“Nobody questions the cultural value of English, Spanish or French.”
Our current immigration court system is proof that indigenous languages are not a thing of the past. The influx of Central American refugees has brought more Quiché and Mam speakers to the US, but there’s a shortage of Mayan-language interpreters. What can the government do to make the process easier for speakers of indigenous languages?
This is very true. In Philadelphia, I know one person who speaks Maya Quiché, and the couple times I was wrongly asked about Quiché, I provided his contact info. We should have a better procedure. This shouldn’t happen.
In the meantime, some type of collaboration between Central American countries and the US government could help to bring interpreters. But for the long run, more academic programs should exist: Every year, the US State Department, under the Fulbright program, invites language fellows to spend one year at universities across the US. They offer many languages. However, none of them are indigenous languages of the Americas. How about having a Quiché fellow in the Los Angeles area? This would have a very concrete and positive impact, and also offers visibility to these cultures.
In the 60s, the approach to learning Quechua was strictly scholastic and utilitarian. How has this changed in recent years?
Nobody questions the cultural value of English, Spanish or French. It is clear for us that there’s a (contemporary) cultural value of these languages. With Quechua, and other indigenous cultures, people might hesitate.
Some universities in the Andean Region and the United States are trying to change the narrative: They are giving Quechua and other languages a more suitable space. San Marcos University in Lima, the oldest university in South America, created a special professorship for Quechua five years ago. At UPenn, besides the classes, we organize cultural nights, academic conferences, Quechua students gatherings. We are aware that by being at an Ivy League institution, people are looking at what we are doing. At this platform, we are raising questions regarding the importance of incorporating indigenous languages into the Latin American studies curricula, while at the same time trying to respect and honor Andean culture.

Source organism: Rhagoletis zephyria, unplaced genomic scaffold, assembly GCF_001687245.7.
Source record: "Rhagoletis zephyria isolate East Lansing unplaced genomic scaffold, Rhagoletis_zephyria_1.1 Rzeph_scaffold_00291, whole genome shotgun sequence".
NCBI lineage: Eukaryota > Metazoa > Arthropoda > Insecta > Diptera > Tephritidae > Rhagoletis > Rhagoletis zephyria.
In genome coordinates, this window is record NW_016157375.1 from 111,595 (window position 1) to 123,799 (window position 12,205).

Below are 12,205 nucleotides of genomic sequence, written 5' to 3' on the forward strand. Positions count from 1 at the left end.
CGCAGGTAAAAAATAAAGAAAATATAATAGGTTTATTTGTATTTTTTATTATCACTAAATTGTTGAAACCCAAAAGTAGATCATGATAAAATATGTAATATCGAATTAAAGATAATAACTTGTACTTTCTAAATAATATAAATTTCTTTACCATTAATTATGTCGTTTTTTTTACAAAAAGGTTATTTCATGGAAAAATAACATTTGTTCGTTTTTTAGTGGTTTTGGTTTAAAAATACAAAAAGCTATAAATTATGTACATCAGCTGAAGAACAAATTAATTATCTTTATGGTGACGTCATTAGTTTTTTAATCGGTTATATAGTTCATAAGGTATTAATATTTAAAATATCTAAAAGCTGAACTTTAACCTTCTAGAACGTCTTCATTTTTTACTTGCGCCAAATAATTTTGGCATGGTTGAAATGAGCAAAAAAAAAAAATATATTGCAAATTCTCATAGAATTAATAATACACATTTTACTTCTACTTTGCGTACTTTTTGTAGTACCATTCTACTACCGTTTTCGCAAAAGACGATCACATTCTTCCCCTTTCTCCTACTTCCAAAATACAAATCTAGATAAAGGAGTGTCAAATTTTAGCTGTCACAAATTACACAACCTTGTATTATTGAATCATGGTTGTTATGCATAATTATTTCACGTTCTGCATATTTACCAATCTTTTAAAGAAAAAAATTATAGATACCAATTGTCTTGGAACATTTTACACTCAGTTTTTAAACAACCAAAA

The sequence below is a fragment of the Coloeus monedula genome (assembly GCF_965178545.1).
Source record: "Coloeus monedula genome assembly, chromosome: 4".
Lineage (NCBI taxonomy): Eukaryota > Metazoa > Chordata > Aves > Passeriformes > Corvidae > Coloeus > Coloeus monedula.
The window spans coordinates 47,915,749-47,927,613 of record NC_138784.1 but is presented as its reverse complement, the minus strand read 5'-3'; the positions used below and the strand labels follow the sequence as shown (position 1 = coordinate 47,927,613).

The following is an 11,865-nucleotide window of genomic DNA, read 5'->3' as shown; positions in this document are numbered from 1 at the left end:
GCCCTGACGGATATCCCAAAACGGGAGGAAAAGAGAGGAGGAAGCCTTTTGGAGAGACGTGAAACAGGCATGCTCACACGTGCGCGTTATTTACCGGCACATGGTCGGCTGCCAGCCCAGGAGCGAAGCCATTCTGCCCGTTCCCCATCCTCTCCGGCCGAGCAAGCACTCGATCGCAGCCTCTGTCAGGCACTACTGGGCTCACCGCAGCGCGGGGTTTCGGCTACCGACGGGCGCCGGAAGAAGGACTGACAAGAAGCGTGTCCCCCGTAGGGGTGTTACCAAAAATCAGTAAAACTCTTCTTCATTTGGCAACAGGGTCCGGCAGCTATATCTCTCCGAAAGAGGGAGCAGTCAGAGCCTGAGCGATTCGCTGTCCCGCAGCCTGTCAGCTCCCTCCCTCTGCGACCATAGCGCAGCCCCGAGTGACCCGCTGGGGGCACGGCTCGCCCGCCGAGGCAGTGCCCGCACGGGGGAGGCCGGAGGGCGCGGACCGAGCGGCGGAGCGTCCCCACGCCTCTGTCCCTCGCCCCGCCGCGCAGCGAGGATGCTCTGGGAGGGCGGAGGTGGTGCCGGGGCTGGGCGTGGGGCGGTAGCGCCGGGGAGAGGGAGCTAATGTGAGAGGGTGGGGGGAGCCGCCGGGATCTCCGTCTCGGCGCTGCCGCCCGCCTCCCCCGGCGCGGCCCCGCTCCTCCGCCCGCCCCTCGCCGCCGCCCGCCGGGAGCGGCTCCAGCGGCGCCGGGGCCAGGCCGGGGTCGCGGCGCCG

What’s the best way for someone who wants to learn Quechua to get started in the United States?
For college students: ask your advisor which Native-American languages are offered, sometimes they are hard to find among other courses. When classes are not available, some universities offer the possibility to look for a language partner you can meet in person or via Skype. Most of the times, they are free of charge!
For those who want to taste a bite of Quechua, you can download the free smartphone app, Quechua. This November in Philadelphia we are hosting the second edition of the Quechua Student Alliance Meeting. (Editor’s note: It’s open to everyone.) This is also a great and fun opportunity to approach to Quechua for the very first time.